Patients with rheumatoid arthritis (RA) and systemic lupus erythematosus (SLE) have an increased risk of developing coronary atherosclerosis. However, the impact of RA and SLE on the outcomes in patients undergoing percutaneous coronary intervention (PCI) remains largely underdetermined.Methods
Using the National Health Insurance Research Database of Taiwan, we identified 171 547 adult patients who underwent first-time PCI between 2000 and 2010. Among these patients, 525 had established RA, and 211 had SLE. The ORs of inhospital mortality and HRs of overall mortality and adverse cardiac outcomes after PCI (ie, ischaemic events, repeat revascularisation and major adverse cardiac events (MACE)) in relation to RA and SLE were estimated.Results
After adjustment for potential confounders, including patient characteristics and procedural variables, RA (OR=1.73, 95% CI 1.11 to 2.68) and SLE (OR=3.81, 95% CI 2.02 to 7.16) were independent predictors of inhospital mortality. In addition, RA was independently associated with overall mortality (HR=1.55, 95% CI 1.35 to 1.79), ischaemic events (HR=1.18, 95% CI 1.01 to 1.39) and MACE (HR=1.20, 95% CI 1.07 to 1.34) during long-term follow-up, whereas SLE was independently associated with overall mortality (HR=2.20, 95% CI 1.74 to 2.78), repeat revascularisation (HR=1.27, 95% CI 1.02 to 1.58) and MACE (HR=1.47, 95% CI 1.24 to 1.75). Compared with patients without autoimmune diseases, patients with more recent SLE-related hospitalisations prior to PCI were at higher risk of inhospital mortality (p for trend <0.0001).Conclusions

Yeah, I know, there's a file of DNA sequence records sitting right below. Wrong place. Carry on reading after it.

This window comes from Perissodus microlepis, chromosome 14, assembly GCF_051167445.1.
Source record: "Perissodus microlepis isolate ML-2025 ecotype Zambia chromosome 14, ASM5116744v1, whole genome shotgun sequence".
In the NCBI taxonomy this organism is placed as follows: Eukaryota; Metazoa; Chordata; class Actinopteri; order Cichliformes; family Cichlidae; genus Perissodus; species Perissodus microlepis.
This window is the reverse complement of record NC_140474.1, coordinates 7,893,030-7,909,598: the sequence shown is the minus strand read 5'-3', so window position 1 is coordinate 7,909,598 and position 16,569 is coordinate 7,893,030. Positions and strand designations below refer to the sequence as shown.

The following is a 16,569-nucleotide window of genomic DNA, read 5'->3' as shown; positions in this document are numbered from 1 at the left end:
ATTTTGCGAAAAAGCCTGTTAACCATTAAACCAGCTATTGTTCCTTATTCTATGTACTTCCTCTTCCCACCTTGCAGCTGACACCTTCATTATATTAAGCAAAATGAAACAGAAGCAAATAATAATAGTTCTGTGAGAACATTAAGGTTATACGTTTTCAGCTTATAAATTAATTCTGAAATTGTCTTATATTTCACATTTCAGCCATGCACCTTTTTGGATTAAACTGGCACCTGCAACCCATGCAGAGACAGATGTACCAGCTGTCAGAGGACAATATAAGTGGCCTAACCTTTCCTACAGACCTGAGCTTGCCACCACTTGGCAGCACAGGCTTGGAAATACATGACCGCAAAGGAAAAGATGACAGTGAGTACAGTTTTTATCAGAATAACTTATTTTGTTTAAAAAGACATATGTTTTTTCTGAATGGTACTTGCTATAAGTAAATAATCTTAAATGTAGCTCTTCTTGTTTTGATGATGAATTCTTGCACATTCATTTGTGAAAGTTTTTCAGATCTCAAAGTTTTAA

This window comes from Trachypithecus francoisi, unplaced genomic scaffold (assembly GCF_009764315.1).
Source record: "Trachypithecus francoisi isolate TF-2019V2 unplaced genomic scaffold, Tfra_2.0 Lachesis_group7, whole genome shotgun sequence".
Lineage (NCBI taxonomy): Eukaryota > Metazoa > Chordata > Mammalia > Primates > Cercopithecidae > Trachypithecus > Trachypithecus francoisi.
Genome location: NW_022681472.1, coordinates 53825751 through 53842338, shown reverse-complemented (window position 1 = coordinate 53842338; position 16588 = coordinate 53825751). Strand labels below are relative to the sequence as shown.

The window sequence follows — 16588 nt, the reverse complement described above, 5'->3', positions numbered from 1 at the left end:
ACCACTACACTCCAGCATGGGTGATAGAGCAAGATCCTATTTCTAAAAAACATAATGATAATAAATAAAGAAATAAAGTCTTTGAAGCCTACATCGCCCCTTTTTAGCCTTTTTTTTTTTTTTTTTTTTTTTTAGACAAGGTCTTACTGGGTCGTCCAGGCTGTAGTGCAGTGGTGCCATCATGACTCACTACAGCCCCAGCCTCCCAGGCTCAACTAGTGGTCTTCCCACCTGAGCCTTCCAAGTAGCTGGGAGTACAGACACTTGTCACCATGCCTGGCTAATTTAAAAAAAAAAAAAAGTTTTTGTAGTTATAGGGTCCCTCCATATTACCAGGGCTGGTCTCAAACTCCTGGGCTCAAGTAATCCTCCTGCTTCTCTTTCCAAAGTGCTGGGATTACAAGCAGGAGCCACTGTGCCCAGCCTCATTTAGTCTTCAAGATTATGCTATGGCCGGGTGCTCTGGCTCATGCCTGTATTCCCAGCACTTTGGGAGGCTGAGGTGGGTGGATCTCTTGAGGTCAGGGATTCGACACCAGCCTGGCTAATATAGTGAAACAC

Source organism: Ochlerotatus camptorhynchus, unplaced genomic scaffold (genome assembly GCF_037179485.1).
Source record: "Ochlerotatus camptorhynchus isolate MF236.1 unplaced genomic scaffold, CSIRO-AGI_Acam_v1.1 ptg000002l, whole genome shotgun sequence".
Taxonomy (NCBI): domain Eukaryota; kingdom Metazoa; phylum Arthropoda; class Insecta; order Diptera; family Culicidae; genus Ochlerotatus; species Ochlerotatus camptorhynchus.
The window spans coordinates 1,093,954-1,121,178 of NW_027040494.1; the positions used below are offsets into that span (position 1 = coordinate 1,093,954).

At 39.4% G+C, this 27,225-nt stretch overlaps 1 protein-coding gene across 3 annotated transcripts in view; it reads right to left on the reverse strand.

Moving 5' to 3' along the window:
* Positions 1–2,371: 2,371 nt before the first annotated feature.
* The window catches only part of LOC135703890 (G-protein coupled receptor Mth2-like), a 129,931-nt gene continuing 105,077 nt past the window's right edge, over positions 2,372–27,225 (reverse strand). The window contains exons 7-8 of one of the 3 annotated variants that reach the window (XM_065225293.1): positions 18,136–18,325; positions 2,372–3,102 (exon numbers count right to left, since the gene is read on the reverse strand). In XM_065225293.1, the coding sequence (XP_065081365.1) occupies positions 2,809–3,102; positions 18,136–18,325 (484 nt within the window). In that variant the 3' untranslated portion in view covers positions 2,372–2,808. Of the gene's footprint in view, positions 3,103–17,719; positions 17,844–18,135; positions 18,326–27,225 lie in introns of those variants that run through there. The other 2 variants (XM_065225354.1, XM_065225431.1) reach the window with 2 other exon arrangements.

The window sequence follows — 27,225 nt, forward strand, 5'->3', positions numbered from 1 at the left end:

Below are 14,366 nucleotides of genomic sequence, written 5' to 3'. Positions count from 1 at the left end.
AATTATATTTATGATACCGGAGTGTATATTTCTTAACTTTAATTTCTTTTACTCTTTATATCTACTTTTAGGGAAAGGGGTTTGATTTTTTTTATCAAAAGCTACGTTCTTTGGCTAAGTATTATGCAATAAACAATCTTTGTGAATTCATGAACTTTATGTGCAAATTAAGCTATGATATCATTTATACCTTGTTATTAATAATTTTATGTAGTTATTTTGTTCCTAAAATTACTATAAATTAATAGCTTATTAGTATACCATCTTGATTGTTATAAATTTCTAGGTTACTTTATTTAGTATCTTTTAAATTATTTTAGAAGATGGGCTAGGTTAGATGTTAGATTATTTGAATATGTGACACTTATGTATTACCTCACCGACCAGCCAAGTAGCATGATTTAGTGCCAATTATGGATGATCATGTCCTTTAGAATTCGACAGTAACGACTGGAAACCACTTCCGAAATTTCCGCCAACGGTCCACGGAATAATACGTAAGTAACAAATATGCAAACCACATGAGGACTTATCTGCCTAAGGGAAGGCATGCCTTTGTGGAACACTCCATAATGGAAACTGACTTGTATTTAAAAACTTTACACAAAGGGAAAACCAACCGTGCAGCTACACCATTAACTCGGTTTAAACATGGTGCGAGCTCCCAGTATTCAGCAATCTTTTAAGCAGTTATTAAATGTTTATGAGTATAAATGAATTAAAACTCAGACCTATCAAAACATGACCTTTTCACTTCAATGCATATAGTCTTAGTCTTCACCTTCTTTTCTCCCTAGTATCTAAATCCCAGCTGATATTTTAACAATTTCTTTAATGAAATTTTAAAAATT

This study recognises the inherent risks associated with RA and SLE in patients undergoing PCI and highlights the necessity to improve the caring and secondary prevention strategies for these high-risk patients.